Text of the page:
Though the transition to GST is a monumental step forward for the government, Venkatesh feels that the GST Suvidha Providers (GSP) have not been able to effectively prove that they are fully equipped technically to handle the transition and raises questions on their technical compliance and confidence to handle the transition.
“The transition to GST is an important step in the revenue management side of the government. It impacts not only the central government, but the state governments as well. In line with such a step, the government has put in a structure that can handle teething transition issues as well as ensuring compliance with the schemes through the approval of GST Suvidha Providers (GSP).
“We would not be surprised that they [GSPs] are neither fully equipped technically nor are they confident about handling the transition. Do we still go ahead with the roll out? If priority be given to quality in this implementation, then obviously no is the answer. If our opinion is sought, it would be for quality and therefore extending the time for the implementation would be the preferred choice.”
Mr. Irfan Razack – CMD, Prestige Group
According to Razack, initial days of implementation of GST with the recently implemented RERA may be confusing for customers as well as developers. However, things will stabilise after a few month.
“The rate of tax fixed for Real Estate is at 12%. Unfortunately, this figure includes land costs as well. Which means that henceforth, the consumer will have to pay the GST not only for construction but also for land – (Land was excluded from VAT and Service Tax earlier). He will also have to bear the additional burden of stamp duty. From a consumer standpoint, it’s tough to decide at this point whether realty prices will increase or decrease post the GST rollout. Only time will tell… Generally speaking, if the input costs go up, prices will go up. If the input costs go down, prices naturally will get corrected. Currently, looking at the various external factors, it’s difficult to predict anything concrete. In my opinion, for the moment, we should maintain the view that things will remain neutral.”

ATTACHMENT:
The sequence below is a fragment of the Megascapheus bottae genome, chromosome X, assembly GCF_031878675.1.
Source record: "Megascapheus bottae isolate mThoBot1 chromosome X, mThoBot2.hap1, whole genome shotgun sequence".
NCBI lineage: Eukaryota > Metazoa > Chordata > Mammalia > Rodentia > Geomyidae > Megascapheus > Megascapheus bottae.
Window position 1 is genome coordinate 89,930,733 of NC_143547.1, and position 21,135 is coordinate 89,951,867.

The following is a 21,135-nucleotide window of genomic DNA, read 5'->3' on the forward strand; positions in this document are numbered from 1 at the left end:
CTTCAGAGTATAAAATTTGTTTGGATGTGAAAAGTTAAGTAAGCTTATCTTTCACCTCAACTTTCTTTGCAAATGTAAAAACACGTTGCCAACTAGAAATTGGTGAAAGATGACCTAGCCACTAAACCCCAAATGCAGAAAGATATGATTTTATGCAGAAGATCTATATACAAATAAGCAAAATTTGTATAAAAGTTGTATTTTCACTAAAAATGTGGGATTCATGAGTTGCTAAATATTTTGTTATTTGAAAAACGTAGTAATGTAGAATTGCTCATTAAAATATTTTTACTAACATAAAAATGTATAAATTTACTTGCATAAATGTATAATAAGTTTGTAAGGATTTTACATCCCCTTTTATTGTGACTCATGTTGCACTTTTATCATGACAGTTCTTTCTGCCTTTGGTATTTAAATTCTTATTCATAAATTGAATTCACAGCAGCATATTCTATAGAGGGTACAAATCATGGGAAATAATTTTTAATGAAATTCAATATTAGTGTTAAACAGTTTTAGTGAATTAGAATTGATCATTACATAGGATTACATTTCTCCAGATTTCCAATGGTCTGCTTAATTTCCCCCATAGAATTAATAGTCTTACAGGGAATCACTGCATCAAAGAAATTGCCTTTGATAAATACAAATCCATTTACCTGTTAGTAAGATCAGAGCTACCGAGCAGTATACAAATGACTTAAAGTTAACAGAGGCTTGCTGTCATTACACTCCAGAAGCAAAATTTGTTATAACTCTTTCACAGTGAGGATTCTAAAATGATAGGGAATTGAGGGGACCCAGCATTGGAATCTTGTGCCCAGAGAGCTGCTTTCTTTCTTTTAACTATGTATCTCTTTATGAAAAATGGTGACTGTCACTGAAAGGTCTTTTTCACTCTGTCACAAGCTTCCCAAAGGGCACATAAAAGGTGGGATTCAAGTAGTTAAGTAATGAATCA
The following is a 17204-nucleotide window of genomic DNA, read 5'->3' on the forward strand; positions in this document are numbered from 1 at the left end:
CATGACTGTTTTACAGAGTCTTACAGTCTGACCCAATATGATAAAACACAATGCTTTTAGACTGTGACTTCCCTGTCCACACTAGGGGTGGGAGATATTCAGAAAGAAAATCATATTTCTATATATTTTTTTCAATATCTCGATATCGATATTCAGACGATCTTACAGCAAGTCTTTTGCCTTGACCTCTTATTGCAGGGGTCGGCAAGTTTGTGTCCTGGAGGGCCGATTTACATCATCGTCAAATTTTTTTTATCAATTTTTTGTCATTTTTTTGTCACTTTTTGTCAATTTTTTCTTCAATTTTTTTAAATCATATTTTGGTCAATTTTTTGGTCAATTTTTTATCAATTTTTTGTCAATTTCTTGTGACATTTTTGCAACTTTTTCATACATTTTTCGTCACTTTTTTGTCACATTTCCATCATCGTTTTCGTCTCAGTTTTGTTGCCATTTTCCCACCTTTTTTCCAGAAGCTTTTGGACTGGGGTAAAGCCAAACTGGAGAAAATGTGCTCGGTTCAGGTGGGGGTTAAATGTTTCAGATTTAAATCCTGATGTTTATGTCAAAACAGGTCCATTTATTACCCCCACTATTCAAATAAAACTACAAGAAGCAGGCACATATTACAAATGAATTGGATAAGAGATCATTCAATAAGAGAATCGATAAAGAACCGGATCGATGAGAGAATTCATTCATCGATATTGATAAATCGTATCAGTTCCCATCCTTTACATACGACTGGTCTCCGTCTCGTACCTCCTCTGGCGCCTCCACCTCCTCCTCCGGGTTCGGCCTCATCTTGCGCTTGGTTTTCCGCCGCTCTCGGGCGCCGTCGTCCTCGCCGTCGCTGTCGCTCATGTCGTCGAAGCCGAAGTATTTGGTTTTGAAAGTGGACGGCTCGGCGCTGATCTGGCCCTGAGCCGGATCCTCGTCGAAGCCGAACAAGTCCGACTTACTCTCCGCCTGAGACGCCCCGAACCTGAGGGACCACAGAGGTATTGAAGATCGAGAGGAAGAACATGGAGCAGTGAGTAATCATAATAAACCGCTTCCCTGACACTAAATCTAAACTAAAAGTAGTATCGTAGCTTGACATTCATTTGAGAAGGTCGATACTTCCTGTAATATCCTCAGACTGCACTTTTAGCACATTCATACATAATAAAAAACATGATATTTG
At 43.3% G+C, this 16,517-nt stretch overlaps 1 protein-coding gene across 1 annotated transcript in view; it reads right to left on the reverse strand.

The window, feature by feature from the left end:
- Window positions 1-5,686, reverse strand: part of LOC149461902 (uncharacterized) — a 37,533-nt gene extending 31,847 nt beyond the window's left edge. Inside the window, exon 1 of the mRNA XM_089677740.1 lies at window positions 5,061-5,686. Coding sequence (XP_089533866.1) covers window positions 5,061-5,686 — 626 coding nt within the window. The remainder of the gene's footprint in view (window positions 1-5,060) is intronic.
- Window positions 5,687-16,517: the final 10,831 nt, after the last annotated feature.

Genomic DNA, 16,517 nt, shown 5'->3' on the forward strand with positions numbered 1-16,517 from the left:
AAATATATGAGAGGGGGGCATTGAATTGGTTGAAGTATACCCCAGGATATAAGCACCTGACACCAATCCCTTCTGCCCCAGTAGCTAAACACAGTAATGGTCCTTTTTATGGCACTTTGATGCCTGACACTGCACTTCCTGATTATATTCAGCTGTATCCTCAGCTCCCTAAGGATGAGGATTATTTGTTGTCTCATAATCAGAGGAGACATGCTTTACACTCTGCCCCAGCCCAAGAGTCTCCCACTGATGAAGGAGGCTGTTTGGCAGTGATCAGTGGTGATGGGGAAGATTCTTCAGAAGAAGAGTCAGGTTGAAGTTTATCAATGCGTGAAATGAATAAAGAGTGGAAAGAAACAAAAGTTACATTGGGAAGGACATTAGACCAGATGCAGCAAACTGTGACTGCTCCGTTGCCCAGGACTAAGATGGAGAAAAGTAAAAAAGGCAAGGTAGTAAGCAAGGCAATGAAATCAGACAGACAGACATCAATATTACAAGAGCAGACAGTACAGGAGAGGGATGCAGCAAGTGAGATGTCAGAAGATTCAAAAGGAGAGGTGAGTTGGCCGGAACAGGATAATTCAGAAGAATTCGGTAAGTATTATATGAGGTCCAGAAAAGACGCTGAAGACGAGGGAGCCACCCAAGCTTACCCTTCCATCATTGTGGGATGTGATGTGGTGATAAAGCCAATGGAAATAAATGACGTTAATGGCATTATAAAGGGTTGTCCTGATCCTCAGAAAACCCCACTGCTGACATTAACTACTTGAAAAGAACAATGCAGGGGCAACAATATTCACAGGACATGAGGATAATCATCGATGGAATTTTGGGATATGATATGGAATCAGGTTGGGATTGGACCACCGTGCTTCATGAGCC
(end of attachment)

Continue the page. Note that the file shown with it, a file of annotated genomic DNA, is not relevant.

Akta Adani- founder of India Boulevard
Adani feels that a single tax rate is a boon for small business as compliance and tracking of taxes will be easier for international businesses. She says GST helps better predict expenses and creates a perception of a unified market of India to people outside India.
“As a small business, GST is a big asset since it is a single rate of tax applied. Especially as India Boulevard has global customers, we need to keep track of state taxes, customs duties of respective countries and also keep up with the notorious Indian tax system. The introduction of GST alleviates a big part of that and helps manage and predict expenses as a business better and allows smaller businesses to focus on growing the company. As an entrepreneur operating in India and outside of India, it creates the perception of a unified market focused on value creation,” Adani said.